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The Pancake Story.

I will always remember what my former CL111 prof and one of the Philippines' most accomplished writers, Dr. Butch Dalisay, said in our class. Storytelling is an integral part of our lives, no matter how seemingly unimportant these stories may be, "because it is in sharing these stories that we make sense of them." It need not be in the form of writing, even just the simple gossip session with a friend is a way of conveying a tale -- something deemed worthy enough to be shared with someone else.

My mom and I share this little secret storytelling game on the days leading up to my birthday. She would look at the date and tell me what she was doing on the same day in 1991. As a kid who grew up sleeping only after bedtime stories have been read, these anecdotes were not only the countdown to my birthday, but an entire narrative much bigger than all the fairy-tales combined: it was about me. I always looked forward to hearing about what my mom was feeling, what my dad kept telling her, what the food tasted like -- just everything about the week before I was born. But of course, the big climax would come on the 26th. I've heard the story 18 times before (and tomorrow would be the 19th) but it never gets old. Somehow, it will always feel like the first time.

It was the afternoon of the 25th and my mom just came home from her appointment. The baby was expected around the 1st or 2nd of November but because of the All Saints'/Souls' Day holiday, her doctor joked that she should hold it in until about the 3rd because he would be on leave. She was relieved that the baby was well and she never forgot to pass by the Church every afternoon before going home to say thanks, but a part of her was also anxious because the weight was getting too much. Nonetheless, she and my dad were very excited. So for dinner that night, he decided to treat her out at Pancake House. Feeling an immeasurable amount of anticipation and a gratuitous amount of hunger, my mom ordered almost everything on the menu: milkshakes, tacos, potatoes, ice cream, and of course, pancakes topped with a generous serving of whipped cream and maple syrup. A few hours later, my mom would feel her tummy rumbling and regretted eating too much earlier that night. But the stomachache she thought was answerable by a trip to the toilet ended up bringing her to the hospital on the morning of October 26, 1991.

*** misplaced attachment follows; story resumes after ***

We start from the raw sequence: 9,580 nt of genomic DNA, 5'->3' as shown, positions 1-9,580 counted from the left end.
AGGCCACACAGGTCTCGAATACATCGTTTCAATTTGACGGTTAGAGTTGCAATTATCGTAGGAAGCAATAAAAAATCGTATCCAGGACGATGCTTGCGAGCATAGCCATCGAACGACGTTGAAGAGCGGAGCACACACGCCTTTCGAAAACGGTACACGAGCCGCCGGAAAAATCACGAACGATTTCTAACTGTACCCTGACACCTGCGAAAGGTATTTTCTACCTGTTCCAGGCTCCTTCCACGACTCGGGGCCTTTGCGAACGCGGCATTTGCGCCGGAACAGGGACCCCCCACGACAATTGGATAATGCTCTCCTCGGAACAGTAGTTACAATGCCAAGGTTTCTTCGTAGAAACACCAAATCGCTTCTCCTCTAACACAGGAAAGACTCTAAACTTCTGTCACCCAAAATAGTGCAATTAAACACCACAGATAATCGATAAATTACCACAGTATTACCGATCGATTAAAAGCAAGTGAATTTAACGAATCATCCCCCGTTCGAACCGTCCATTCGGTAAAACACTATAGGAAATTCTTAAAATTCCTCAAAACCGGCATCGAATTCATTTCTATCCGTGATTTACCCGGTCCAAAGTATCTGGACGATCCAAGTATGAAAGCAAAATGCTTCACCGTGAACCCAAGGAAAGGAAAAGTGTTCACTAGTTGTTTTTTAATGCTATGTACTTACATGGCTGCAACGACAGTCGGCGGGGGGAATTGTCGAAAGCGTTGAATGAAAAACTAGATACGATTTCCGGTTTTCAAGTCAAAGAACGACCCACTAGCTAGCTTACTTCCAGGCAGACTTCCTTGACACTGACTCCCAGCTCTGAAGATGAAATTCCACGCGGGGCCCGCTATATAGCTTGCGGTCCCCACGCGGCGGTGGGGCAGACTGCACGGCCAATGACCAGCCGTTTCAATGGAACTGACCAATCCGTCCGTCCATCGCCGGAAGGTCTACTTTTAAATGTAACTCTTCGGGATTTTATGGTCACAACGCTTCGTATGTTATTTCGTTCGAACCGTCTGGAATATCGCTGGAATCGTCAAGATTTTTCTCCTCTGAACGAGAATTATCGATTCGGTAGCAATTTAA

In short, I was mistaken for poop.

I write this with an unwarranted sense of nostalgia -- I don't even remember this happening of course. That my mother chooses to remember these literally painful times in her life and gives them a comedic turn of events is beyond me, but perhaps it is because in sharing these with me we cement the bond we share long after the umbilical cord has been cut. Perhaps it in this story that she subconsciously tells me how much she is loved by my dad, bringing her to the restaurant and allowing her to eat all the pancakes she can eat, and consequently, how he will also do the same thing for me at any time (that is, to let me stuff my face with pancakes when I want to.)

Our entire lives are a culmination of small, little stories; sometimes independent of one another, sometimes irrefutably intertwined; sometimes long and extends for a period of time, sometimes brief and instantaneous; but almost usually it is not just the scenario that matters but also the way we tell them. There will always be stories told more often than others because they hold more meaning to us, and it's amazing how no matter how many times they've been repeated, they never stop being special.

That night will go down history as My Birthday but for me, it will always be the night of my dad's epic Pancake House treat and my mom's epic pooping. It's a story I was never quite actually a part of but I liked identifying myself with it. Somehow, I was there at Pancake House that night, I took part in that meal too. In fact, I was the beneficiary of that gobble-fest. I was so blissed out by all the food I ate that I just could not wait to get out already. I was an explosive thing waiting to happen.

If that's not an awesome story to define me and make sense of who I am, then I don't know what is. (Let's just forget the part that my mom thought I was poop.)

Here's to more stories for the years to come :)